6 things you need to know about periods on the pill
The pill stops you ovulating
The most common way the pill works is by stopping your ovaries from releasing an egg (ovulation). You'll probably remember from biology that periods happen each month if an egg is released but not fertilised, so when the pill stops your ovaries from releasing an egg each month, it technically means you don't get periods at all.
There's usually still a bleed though (sorry!)
Even though you don't get a real period, you'll still experience monthly bleeding that’s similar to having your period. It's officially called a "withdrawal bleed" but, whatever you want to call it, your fake period is usually lighter, more regular, and less painful than a normal period.
When you first go on the pill, you might also get a bit of spotting (bleeding between periods) but this should settle down. If it doesn't, speak to your nurse or GP.
The type of pill will affect if/when you bleed
There are two main types of contraceptive pill: the combined pill, which contains a mixture of the hormones oestrogen and progestogen, and the progestogen-only pill (POP, or mini pill), which – as the name suggests – only contains progestogen.
On the combined pill, you'll take a hormone pill every day for three weeks, and then have a seven-day break. Your bleed happens at some point during that break, when your body is withdrawing from the hormones.
If you're taking the most common type of combined pill (brands like Microgynon, Brevinor and Cilest), you won't take any pill at all during your hormone-free week – so remember to start your next pack on time at the end of it. Some types of pill are known as every day (ED) pills. They work in the same way, but you take dummy pills (placebos) during your hormone-free week.
On the POP, you take a pill every day and don't have a break between packs. Some (but not all) types of POP prevent ovulation, but the effect on your period can vary a bit more than with the combined pill.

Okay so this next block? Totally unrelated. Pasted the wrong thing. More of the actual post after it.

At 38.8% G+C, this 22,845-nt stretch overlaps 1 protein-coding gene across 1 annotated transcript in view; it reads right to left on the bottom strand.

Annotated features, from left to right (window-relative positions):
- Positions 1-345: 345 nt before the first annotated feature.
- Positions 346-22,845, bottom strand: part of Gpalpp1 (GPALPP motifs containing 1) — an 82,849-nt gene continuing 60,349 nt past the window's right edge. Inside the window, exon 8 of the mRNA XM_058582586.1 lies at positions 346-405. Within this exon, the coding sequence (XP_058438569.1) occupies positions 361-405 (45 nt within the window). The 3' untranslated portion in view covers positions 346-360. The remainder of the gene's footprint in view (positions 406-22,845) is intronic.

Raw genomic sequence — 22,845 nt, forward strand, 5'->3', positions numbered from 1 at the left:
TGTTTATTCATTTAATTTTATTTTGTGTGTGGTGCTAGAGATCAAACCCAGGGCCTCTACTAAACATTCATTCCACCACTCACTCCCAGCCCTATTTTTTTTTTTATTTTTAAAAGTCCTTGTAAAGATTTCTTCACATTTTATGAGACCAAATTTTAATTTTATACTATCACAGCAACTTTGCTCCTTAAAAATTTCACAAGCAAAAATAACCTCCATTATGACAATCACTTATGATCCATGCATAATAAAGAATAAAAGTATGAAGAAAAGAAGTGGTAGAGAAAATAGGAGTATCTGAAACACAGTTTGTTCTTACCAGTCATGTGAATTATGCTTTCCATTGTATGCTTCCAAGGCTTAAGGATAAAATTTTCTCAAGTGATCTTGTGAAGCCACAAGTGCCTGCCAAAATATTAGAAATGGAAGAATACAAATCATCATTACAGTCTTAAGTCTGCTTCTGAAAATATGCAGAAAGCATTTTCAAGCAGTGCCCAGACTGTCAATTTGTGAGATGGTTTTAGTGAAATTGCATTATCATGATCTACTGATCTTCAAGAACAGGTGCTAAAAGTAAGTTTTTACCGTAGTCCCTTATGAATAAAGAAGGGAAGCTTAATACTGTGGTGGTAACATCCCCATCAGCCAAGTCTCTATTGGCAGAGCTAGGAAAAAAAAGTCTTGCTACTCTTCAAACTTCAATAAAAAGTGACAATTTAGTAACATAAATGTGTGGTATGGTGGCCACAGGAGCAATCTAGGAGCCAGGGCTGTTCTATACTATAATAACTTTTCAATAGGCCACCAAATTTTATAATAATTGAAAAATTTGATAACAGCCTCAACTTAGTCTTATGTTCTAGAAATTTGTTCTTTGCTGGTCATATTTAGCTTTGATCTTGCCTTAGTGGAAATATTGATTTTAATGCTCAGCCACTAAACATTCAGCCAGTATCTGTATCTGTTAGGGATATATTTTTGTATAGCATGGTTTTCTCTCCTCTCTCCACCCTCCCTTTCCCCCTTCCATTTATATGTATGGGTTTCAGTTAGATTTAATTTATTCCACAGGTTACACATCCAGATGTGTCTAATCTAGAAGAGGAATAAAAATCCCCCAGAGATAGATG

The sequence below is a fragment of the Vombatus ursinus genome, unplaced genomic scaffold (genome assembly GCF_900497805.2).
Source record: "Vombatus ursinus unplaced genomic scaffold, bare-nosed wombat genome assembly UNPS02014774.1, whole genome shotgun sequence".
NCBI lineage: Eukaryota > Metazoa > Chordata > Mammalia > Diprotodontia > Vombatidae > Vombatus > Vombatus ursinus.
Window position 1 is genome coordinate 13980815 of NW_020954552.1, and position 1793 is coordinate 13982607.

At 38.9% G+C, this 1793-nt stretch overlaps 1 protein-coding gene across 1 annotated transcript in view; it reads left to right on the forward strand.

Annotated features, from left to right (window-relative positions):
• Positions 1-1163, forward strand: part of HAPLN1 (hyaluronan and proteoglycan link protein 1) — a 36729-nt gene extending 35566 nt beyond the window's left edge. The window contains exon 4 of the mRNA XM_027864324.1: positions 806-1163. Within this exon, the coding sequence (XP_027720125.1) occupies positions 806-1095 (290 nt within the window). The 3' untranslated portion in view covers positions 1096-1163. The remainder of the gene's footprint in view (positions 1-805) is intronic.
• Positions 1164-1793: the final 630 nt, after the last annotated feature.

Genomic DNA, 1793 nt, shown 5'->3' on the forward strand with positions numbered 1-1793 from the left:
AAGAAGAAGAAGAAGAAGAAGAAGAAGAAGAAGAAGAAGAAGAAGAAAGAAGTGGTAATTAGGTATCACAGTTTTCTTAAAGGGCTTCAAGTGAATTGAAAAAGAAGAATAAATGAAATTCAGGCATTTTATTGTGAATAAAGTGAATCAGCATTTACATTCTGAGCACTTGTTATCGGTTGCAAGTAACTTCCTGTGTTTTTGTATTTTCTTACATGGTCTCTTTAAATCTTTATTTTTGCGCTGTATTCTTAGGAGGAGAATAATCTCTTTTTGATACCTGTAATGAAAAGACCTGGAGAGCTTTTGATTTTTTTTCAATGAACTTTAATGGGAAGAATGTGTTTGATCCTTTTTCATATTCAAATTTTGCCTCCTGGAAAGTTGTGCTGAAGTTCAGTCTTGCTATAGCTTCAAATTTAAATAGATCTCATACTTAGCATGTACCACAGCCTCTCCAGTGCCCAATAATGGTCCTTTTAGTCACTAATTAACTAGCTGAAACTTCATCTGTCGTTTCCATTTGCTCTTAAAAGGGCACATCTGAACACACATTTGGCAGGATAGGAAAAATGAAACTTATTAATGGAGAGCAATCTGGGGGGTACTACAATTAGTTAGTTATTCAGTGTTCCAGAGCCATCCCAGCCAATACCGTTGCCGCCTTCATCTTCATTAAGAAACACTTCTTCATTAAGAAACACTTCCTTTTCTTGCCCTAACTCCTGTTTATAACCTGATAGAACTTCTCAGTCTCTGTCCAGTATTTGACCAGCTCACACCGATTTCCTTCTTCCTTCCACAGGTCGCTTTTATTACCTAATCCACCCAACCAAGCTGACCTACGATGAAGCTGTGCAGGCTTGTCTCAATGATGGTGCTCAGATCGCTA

The pill can also help with PMS and those pesky pre-period breakouts
Again, it depends on the type and how your body reacts to it, but the pill can help to reduce PMS symptoms like mood swings and acne breakouts. Unfortunately, it can also cause those things as its own side effect, so there's a bit of trial and error involved in finding the pill that works best for you.
"We would normally start with a simple combined pill and see how you get on for at least three months," explains Sue Burchill, Head of Nursing at sexual health charity Brook. "Because you're introducing hormones, your body is more likely to react at first, so your skin or PMS may get slightly worse, but these side effects may well improve." If the side effects don't settle down after three months, do go back to your nurse or GP about trying another option – your body might react horribly to one brand but get on absolutely fine with another.
You can use the pill to control your periods
The best thing about your hormone-free week is always knowing when your period's going to show up. No more being caught out without a tampon or pad! For me, it usually starts on the fourth day of my pill break, and finishes on the day I start my next pack – but it might be totally different for you.
You can also use the combined pill to avoid bleeding at all, by taking two or more packs back-to-back, without the usual break in between. Don't want your period putting a downer on your winter holiday, or sabotaging that gymnastics competition? Just start taking your next pack as soon as you've finished the previous one, and you basically get a free pass on that month. "It's fine not to have a period every month," Sue says, although you might still get a bit of spotting, or breakthrough bleeding, when running the packs together.
This method can also be handy if you're forgetful about taking the pill every day. "If you miss pills, your body's not going to know what's going on, so it can be easier to remember if you run packs back-to-back," Sue explains. "It's absolutely safe to do this and there are different regimes you can follow to manage it. Your doctor or nurse will explain which one to use."
If in doubt, ask an expert
Hormones are complicated, and everyone reacts differently, so make sure you talk through the options and side effects with a nurse or GP, either at your local surgery or sexual health clinic. "Do not just use your friend's pills!" says Sue. "Your doctor or nurse will ask questions to make sure you're safe, but remember that it's a confidential service where you can get information and advice," she adds. If you're concerned about anything - from abnormal bleeding to long-term side effects - get it checked out.
For more information on the pill, visit Brook.org.uk or go to your local GP surgery or sexual health clinic.